On the eve of their mandatory minicamp, the Vikings solved their most pressing financial question.
Tight end Kyle Rudolph, whose contract was set to expire after this season, told the Star Tribune via text message Monday he has agreed to a new deal with the team, after posting a note on his Twitter feed that said, “I am honored beyond words to say that my home, our home, will always be ... in Minnesota!”
The team announced the extension Tuesday morning.
The deal will extend Rudolph, who was entering the final season of a five-year deal, through the 2023 season. The added four years are worth $36 million, according to an NFL source, and Rudolph will make $9 million in 2019, which is fully guaranteed. The 2020 season is guaranteed for injury.
After drafting Alabama tight end Irv Smith Jr. in the second round, the Vikings worked with the 29-year-old Rudolph on a new deal that would extend his time with the team while providing the Vikings some salary cap relief.
The team entered Monday with just $611,926 in cap space, according to NFL Players Association salary data, and had targeted a deal with Rudolph — who was originally set to make $7.625 million this season — as a means of creating some breathing room.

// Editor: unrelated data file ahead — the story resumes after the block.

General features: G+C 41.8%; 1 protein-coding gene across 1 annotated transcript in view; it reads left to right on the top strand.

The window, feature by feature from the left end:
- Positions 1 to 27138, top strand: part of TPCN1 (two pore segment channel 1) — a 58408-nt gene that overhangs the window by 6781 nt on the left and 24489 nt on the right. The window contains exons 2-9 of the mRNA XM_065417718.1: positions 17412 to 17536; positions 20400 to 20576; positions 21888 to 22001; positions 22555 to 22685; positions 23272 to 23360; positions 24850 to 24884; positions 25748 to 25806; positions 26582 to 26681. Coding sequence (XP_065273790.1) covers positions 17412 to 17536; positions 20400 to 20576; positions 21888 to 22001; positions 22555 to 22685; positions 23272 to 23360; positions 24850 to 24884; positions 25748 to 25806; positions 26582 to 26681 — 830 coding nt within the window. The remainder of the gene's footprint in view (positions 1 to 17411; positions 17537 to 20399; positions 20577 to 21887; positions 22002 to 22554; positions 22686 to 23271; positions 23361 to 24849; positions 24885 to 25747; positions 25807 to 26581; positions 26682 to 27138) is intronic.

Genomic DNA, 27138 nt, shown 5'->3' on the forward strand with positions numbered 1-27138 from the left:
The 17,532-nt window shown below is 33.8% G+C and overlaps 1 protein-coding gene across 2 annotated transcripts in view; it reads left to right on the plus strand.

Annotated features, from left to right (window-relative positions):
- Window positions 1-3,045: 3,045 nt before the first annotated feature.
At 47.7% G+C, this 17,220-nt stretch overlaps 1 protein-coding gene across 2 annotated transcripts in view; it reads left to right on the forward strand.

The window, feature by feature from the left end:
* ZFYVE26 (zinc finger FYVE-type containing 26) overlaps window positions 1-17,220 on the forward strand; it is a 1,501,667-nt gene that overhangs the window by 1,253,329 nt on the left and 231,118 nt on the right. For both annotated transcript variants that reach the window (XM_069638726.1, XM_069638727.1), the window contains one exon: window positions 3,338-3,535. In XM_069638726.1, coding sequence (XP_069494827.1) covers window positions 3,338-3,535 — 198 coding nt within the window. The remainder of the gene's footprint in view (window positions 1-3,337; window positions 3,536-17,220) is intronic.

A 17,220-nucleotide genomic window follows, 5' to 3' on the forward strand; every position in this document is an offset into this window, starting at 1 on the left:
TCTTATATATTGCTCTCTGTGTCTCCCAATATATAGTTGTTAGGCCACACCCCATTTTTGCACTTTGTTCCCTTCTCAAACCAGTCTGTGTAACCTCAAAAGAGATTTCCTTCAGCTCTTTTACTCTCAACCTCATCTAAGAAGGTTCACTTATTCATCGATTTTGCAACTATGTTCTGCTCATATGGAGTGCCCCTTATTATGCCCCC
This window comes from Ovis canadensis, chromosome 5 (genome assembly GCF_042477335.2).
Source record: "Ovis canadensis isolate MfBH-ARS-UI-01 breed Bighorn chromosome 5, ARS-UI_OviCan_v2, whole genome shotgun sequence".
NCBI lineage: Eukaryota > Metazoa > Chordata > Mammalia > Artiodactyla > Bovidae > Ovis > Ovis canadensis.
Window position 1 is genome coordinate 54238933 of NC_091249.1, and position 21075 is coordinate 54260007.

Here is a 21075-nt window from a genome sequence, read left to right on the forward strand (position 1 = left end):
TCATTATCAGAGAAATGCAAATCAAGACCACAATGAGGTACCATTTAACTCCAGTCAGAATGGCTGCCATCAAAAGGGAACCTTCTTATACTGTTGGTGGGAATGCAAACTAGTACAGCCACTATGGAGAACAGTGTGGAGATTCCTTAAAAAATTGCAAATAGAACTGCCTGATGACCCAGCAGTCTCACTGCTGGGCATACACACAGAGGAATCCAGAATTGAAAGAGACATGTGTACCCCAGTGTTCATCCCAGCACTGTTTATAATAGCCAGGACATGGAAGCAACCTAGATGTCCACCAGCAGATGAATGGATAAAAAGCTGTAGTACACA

The structure of Rudolph’s new deal will determine how much cap relief it provides.
The eight-year veteran’s expiring contract was worth $36.5 million over five years. He has 386 career receptions for 3,787 yards and 41 touchdowns, with two Pro Bowl selections.
On Monday night, he wrote on Twitter: “Just under a decade ago, I received a phone call that would change my life. On that day, all I knew is that I would be playing in the NFL, realizing my childhood dream. What I didn’t know was the role the state of Minnesota would play in my life.
“Marrying my wife and establish[ing] our home ... in Minnesota. Experiencing the birth of my 3 beautiful children ... in Minnesota. Starting a journey to better the lives of children dealing with a disease that doesn’t discriminate ... in Minnesota. Giving everything I can possibly give, professionally and personally, to the greatest sports franchise and its fans ... in Minnesota. And I am honored beyond words to say that my home, our home will always be ... in Minnesota! #UnfinishedBusiness.”
The contract means the Vikings will head into the season with Rudolph and Smith in an offense that could make frequent use of two-tight end sets, as schemes orchestrated by new assistant head coach Gary Kubiak often have during Kubiak’s tenure as an offensive coordinator and head coach in the NFL.
After missing a combined 15 games because of injury in 2013 and ’14, Rudolph has played all 16 games in each of the Vikings’ past four seasons.
Since 2015, only two tight ends — Kansas City’s Travis Kelce and Philadelphia’s Zach Ertz — have caught more passes than Rudolph’s 253. Only Kelce and now-retired Patriots tight end Rob Gronkowski hauled in more touchdown passes among tight ends than Rudolph, who caught 24 TD passes in that time.
Rudolph also said last month he had heard from his agent, Brian Murphy, that multiple teams had expressed interest in a trade for him, though he made it clear at the time his priority was to stay in Minnesota.